Poos ki sard raat thi…, chilchilati dhoop mein nange paon…, (it was a freezing winter night…, bare feet in the blistering heat…,) are phrases I associate Munshi Premchand with. Though we used the term chilchilati dhoop , poos ki raat was new. Village life in the north, as depicted in his novels, was very harsh as these two terms indicate. My interest in his novels branched into reading some of his short stories too, so when Harvey asked me to write a post I thought of Munshi Premchand and villages.
Now we all know that the village life as depicted in our films is nothing like the real thing, but some of the older films did manage to get some sort of realism, simplicity, though in some cases burdensome (Mother India). Whatever the case they always give me a feeling of being purified. Blame it on the pollution inducing contemporary films. Dilip Kumar, Balraj Sahni, even Raj Kumar made convincing villagers. The heroines all looked good enough. Not only that, but the folksy songs were great. Read the rest of this entry »
Tags: 10 beautiful village songs, A village mela (fair), Amitabh Bachchan, Anjaan, Asha Bhonsle, Balraj Sahni, Dharti kahe pukar ke, Dilip Kumar, Do Bailon Ki Katha, Do Beegha Zameen (1953), Do Boond Pani (1971), Godan (1963), Gunga Jamuna (1961), Har haseen cheez ka, Harvesting, Heera Moti (1959), Heeya jarat rahat din rain, Hemant Kumar, Jaane kahe jiya more dole, Jab se lagan lagayi re, Jaidev, Jawaharlal Nehru, Julmi sang aankh ladi, Kaifi Azmi, Kishore Kumar, Lali lali dolia mein lali, Lata Mangeshkar, Leisure time in the village, Madhumati (1958), Manna Dey, Minoo Purshottam, Mohammad Rafi, Mukesh, Munshi Premchand, Naach re dharti ke pyare pyare, Nain lad jainhe, Naushad, Neeraj, Nirupa Roy, O bedardi aa mil jaldi, Parveen Sultana, Peetal ki meri gaagri, Pt. Ravi Shankar, Raj Kapoor, Rakhee, Ravindra Jain, Reshma aur Shera (1971), Roshan, Salil Choudhary, Saudagar (1971), Shailendra, Shakeel Badayuni, Shankar-Jaikishan, Shreyas Talpade, Shubha Khote, Simi Garewal, Teesri Kasam (1966), The village backbone: Rain, The village belle gori, The village rasiya (hero), the womenfolk, Village celebration – wedding, Village children, Village family, Vyjayanthimala, Waheeda Rehman, Welcome to Sajjanpur
My ten favourite Nutan romantic-duets
Comes 4th of June and it is Nutan’s birth anniversary again and also that of bollwood deewana and Richard’S sister. It is turning fast into a tradition to celebrate Nutan’s birthday on this blog. This is her third birthday here. Last year I listed my favourite solo songs of hers. This year it is the turn of duets.
As usual I have taken only one duet per film. What really surprised me was that in her three most famous films, Seema , Sujata  and Bandini , she doesn’t have any duets with her love interest! They are also missing in her Nagina  and Hum Log .
Well, here are my favourite Nutan duets. Enjoy them!
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Tags: . Dekho Rootha Naa Karo, 4th of June, Aasmanwale Teri Duniya Se Jee, Ae Chaand Zaraa Chhup Jaa, Ae Kaash Chalte Milke, Anil Biswas, Asha Bhosle, Basant , Bharat Bhushan, Chhod Do Aanchal, Chori Chori Ek Ishara, chupke se mile pyaase, dev anand, Dil Hi To Hai , Dilli Ka Thug , Geeta Dutt, Ghulam Mohammad, Hasrat Jaipuri, Heer , Hemant Kumar, Kishore Kumar, Laatsaab (1967), Laila Majnu , Lata Mangeshkar, Majrooh Sultanpuri, Man Ki Been Matwari Baaje, Manna Dey, Manzil , Mohd. Rafi, Mukesh, my ten favourite Nutan romantic-duets, Naushad, Nutan's birth anniversary, Nutan’s birthday, O Saajana Chhuta Hai Jo Daaman Tera, O. P. Nayyar, Paying Guest , Pradeep Kumar, Qamar Jalalabadi, Raj Kapoor, Ravi, Roshan, S. D. Burman, Sahir Ludhianvi, Shabab , Shailendra, Shakeel Badayuni, Shammi Kapoor, Shankar-Jaikishan, Talat Mehmood, Tere Ghar Ke Saamne , Tumhari Mast Nazar Gar Idhar Nahin Hoti, Yeh Raatein Yeh Mausam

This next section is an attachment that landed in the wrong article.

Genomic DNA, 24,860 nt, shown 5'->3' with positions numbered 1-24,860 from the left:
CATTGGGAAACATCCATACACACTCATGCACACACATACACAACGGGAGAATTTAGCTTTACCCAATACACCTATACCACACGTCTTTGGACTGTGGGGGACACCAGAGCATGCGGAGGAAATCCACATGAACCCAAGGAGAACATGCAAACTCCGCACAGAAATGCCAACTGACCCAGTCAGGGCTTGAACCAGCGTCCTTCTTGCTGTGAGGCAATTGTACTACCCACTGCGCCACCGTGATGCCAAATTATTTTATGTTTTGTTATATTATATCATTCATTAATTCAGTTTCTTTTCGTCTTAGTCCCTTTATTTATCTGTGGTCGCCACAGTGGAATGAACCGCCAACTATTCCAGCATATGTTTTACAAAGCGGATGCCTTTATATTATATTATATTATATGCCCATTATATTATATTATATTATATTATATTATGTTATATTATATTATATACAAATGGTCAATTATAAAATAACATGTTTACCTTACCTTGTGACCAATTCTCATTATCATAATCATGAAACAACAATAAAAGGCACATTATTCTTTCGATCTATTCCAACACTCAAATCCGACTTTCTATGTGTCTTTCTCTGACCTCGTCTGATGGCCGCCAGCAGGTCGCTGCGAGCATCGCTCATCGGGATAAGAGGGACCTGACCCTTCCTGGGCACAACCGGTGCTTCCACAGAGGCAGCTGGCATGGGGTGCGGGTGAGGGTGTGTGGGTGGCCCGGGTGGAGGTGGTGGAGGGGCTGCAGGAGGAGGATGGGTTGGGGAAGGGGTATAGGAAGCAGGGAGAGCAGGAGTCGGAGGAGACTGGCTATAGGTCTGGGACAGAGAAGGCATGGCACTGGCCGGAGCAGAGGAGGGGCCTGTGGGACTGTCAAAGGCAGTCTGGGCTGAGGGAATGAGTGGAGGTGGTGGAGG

You all know Pacifist. She has been a loyal follower of this blog since its conception. While corresponding with her for the quiz, I happened to ask her if she would like to do a guest post for the blog and she kindly agreed. The topic of her debut post must reflect her opinion about me. If that is true, I won’t defend myself, because it is true. Thank you, dear Pacifist for this post. I am sure the readers will enjoy this post as much as we did.
Thank you Harvey for inviting me to write a guest post on your popular blog. I feel quite overwhelmed. Being no writer the safest topic that came to mind was the 10 favourites
Not that I had to think about the subject, one’s always toying with this or that idea. I had a few in mind already. So here are my 10 favourite funny songs.
The most important point (LOL, point reminds me of Kelerk) was not to fall into the trap of – drunken songs, comedian songs, men dressed as women songs, though I have one of each, but will explain why they were chosen in spite of it.
I have selected songs which made me go *hehe* or *snort* or outright *guffaw* at some particular moment in the song. *just smiles*were excluded. Some have funny lyrics or are slapstick , but what is common is they are all madcap songs – some more than the other.
*No just smiles* leads me to the next point or even a ‘Disclaimer’.
Sense of humour varies from person to person so these songs may not raise even a smile on the faces of some listening to them, who might wonder what was wrong with me Read the rest of this entry »
Tags: 10 favourite funny songs, Anand Bakshi, Anoop Kumar, Asha Bhonsle, Asha Parekh, Ashok Kumar, Ashok Saraf, Baazi 1968, Bewaqoof (1960), Caravan (1971), Chalti Ka Naam Zindagi, Chalti Ka Naam Zindagi (1982), Dilip Kumar, funny lyrics, G. M. Durrani, Golmaal (1979), Gulzar, Helen, Hum Sab Chor Hain (1956), I. S. Johar, Irshad, Jeetendra, Johar in Kashmir (1966), Johnny Walker, Kalyanji-Anandji, Kishore Kumar, Leader (1964), Mahendra Kapoor Sushma Shreshta, Majrooh Sultanpuri, Manna Dey, Master Bittu, Meri Biwi Ki Shaadi (1979), Mohd. Rafi, Mukri, Naushad, O. P. Nayyar, Pariwar (1956), Pati Patni aur Woh (1978), R. D. Burman, Ravinder Jain, S. D. Burman, S. H. Bihari, Sagina (1974), Salil Choudhary, Sanjeev Kumar, Sapan Chakraborty, Shailendra, Shakeel Badayuni, Shammi, slapstick, Suresh Wadkar, Ten favourite madcap songs, Usha Khanna, Vidya Sinha, Vyjayanthimala